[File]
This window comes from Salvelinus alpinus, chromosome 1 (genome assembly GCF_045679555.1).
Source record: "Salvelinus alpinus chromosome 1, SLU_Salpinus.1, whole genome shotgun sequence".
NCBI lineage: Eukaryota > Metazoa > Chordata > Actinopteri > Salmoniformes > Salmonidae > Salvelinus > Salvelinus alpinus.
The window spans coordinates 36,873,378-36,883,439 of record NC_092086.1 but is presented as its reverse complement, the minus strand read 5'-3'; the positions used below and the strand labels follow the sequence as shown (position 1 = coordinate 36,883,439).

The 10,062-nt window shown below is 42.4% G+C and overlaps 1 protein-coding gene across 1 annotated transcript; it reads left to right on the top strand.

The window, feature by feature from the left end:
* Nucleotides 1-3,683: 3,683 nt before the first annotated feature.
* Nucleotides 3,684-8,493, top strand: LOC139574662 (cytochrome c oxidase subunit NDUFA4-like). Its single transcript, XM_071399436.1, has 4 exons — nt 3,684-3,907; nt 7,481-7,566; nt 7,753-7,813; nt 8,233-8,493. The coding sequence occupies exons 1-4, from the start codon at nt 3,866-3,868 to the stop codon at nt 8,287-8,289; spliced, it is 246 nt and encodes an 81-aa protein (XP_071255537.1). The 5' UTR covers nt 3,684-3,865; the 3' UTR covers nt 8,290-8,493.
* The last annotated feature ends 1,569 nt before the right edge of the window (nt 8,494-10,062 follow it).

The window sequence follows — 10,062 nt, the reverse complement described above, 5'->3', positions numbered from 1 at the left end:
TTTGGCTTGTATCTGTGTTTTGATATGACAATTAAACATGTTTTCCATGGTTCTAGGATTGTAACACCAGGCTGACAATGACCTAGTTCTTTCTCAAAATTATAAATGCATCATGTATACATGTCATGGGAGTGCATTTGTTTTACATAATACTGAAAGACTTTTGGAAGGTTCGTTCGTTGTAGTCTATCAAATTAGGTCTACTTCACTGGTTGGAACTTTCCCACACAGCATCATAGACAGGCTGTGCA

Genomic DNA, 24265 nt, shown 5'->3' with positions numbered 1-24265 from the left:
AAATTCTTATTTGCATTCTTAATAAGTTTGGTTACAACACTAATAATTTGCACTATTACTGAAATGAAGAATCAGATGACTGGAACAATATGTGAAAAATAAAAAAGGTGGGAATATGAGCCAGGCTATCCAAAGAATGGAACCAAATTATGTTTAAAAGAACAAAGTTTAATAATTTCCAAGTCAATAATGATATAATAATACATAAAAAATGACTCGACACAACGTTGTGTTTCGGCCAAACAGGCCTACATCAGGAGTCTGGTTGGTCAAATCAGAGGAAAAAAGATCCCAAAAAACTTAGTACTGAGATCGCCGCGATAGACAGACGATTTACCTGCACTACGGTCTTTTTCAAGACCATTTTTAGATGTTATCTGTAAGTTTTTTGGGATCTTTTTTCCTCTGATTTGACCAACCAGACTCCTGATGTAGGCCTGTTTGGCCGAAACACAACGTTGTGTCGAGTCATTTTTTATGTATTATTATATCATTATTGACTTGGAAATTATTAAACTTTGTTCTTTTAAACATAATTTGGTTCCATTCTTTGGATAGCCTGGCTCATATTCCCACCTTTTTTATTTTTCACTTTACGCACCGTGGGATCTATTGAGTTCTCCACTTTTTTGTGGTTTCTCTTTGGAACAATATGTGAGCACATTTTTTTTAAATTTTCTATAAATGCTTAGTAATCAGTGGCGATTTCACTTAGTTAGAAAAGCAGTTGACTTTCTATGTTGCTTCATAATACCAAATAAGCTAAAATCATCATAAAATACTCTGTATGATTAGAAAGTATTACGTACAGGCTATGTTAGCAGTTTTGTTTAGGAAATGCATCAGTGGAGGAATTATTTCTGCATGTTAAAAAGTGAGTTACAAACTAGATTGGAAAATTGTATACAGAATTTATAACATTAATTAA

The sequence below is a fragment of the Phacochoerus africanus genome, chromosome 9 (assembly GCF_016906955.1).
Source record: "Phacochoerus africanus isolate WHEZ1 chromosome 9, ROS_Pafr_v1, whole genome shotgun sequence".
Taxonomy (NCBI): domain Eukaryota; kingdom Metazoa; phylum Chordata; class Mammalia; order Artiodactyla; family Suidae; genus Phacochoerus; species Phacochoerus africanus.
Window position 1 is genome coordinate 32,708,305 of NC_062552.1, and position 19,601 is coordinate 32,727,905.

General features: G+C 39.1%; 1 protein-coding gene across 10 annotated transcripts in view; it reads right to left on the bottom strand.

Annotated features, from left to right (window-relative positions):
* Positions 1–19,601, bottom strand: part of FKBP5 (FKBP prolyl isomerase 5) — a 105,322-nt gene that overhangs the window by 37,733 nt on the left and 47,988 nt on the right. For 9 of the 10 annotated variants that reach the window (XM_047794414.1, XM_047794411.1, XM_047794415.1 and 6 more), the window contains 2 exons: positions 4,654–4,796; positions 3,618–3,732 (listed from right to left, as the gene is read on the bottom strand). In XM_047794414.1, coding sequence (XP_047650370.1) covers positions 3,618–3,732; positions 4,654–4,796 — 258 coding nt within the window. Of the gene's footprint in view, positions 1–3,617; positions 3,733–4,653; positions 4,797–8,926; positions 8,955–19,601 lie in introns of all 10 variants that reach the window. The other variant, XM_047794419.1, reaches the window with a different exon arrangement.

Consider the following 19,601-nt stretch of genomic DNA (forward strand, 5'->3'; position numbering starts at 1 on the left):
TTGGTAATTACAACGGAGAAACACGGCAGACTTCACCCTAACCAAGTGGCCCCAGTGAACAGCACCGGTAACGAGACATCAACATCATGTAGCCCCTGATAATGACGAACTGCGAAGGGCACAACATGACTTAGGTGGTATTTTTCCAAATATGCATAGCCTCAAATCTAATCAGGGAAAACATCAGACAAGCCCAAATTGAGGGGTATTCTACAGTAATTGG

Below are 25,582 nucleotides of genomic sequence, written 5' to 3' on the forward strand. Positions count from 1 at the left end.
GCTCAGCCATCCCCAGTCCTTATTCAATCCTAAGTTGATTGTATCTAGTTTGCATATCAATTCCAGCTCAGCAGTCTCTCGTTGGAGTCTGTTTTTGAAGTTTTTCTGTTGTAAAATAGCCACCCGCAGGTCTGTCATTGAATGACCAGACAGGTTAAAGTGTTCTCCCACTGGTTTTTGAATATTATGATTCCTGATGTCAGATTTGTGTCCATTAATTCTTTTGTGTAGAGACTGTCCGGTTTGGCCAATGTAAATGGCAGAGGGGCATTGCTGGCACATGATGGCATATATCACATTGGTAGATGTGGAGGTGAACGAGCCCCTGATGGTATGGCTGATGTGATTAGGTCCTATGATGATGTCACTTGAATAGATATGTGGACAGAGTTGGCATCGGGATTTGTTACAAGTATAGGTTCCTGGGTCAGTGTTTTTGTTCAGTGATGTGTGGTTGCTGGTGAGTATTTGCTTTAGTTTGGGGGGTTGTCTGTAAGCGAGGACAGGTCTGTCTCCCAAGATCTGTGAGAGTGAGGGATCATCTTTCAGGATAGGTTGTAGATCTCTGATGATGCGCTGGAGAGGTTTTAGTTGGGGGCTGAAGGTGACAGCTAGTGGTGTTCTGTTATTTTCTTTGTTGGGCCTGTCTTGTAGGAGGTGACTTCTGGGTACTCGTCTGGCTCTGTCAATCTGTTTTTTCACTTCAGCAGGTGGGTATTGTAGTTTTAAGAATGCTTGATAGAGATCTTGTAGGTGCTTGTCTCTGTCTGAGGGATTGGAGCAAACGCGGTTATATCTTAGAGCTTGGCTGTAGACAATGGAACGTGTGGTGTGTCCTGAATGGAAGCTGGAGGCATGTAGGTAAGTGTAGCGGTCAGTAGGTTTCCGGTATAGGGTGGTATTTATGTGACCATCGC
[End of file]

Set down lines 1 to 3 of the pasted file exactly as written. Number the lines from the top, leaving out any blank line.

This window comes from Salvelinus alpinus, chromosome 1 (genome assembly GCF_045679555.1).
Source record: "Salvelinus alpinus chromosome 1, SLU_Salpinus.1, whole genome shotgun sequence".
NCBI lineage: Eukaryota > Metazoa > Chordata > Actinopteri > Salmoniformes > Salmonidae > Salvelinus > Salvelinus alpinus.